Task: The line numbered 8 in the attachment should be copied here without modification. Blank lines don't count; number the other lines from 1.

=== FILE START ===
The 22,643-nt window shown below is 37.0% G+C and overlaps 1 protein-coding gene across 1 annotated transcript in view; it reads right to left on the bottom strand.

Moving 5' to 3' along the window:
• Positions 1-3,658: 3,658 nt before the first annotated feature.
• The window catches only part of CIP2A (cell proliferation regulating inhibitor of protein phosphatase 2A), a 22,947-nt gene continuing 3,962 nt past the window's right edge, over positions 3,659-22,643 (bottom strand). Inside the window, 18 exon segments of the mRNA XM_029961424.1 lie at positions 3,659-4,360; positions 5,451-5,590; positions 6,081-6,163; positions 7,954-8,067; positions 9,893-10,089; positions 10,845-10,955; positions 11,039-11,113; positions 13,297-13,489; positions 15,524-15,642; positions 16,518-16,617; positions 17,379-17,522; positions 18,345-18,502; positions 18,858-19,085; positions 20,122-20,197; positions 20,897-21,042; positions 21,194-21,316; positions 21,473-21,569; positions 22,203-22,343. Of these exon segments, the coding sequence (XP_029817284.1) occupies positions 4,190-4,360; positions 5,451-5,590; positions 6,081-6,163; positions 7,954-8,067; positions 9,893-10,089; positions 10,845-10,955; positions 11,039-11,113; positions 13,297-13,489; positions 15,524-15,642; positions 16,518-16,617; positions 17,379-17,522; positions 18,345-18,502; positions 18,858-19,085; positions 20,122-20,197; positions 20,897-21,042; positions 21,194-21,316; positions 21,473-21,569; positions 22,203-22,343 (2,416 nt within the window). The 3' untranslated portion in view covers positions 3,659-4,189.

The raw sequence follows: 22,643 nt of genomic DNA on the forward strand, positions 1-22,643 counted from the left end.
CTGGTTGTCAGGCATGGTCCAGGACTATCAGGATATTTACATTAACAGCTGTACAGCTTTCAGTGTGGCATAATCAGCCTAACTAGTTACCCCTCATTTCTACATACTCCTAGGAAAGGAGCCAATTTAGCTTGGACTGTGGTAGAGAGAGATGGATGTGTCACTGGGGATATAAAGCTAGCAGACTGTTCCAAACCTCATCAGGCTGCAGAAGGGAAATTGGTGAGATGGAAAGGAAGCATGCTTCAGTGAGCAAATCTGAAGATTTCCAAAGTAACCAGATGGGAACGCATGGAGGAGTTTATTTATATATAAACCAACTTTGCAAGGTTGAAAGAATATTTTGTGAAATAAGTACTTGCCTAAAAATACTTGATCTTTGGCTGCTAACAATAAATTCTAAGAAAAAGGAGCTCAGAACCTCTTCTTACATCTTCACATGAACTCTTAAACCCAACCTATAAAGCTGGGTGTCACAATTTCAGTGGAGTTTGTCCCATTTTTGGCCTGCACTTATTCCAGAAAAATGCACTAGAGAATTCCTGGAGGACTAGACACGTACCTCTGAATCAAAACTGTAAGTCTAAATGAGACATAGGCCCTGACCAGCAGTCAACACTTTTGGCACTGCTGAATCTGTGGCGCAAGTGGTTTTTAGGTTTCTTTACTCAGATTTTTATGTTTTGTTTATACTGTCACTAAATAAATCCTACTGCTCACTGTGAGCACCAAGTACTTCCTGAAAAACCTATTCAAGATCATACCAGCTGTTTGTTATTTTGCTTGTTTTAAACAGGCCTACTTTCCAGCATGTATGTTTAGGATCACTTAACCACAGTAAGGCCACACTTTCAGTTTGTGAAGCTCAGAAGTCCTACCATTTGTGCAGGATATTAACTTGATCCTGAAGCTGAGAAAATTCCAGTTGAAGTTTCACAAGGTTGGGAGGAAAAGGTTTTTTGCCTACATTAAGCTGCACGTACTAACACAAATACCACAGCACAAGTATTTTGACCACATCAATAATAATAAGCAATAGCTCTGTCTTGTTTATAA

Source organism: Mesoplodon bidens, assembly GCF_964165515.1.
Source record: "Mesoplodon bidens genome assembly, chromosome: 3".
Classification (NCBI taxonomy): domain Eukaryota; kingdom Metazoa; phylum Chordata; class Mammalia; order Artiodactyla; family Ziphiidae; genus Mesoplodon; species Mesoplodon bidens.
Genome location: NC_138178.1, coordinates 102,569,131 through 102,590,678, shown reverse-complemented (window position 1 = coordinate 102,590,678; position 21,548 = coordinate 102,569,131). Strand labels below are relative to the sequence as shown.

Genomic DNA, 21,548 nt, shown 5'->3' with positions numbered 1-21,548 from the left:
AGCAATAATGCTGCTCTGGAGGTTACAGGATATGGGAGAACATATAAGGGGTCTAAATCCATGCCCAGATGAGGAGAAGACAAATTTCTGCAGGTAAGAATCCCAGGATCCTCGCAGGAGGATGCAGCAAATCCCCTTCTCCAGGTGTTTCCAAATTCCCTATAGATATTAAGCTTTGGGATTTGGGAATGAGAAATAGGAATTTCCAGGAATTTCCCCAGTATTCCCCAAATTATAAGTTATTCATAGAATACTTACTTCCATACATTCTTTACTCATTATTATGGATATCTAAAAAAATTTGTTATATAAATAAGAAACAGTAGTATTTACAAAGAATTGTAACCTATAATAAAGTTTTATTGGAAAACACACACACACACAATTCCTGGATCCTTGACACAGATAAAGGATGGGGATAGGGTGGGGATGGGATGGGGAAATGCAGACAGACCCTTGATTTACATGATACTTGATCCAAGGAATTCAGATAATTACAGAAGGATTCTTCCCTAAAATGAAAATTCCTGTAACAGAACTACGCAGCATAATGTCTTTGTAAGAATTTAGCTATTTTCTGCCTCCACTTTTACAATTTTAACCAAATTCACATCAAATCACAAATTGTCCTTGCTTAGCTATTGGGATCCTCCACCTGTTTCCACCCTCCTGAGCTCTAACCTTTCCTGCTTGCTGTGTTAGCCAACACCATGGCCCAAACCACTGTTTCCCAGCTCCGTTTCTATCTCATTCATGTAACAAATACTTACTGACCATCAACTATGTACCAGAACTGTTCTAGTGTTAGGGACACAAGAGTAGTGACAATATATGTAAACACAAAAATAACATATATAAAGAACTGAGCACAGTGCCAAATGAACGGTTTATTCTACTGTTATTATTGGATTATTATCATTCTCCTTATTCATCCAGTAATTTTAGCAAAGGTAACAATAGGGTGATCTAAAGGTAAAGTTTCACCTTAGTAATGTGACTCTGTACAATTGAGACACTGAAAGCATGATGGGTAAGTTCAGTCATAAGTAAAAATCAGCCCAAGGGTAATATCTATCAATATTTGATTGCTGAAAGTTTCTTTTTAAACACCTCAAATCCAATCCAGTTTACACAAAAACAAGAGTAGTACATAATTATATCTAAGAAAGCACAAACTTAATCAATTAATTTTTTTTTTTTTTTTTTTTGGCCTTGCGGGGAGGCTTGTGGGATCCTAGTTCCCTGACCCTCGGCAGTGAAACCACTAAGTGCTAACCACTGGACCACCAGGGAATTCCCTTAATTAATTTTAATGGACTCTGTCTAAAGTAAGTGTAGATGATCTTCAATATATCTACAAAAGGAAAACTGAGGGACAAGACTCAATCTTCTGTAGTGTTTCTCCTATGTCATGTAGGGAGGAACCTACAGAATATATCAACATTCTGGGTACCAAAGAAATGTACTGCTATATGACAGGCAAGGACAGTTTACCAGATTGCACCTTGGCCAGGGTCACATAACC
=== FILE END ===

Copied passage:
Source record: "Mesoplodon bidens genome assembly, chromosome: 3".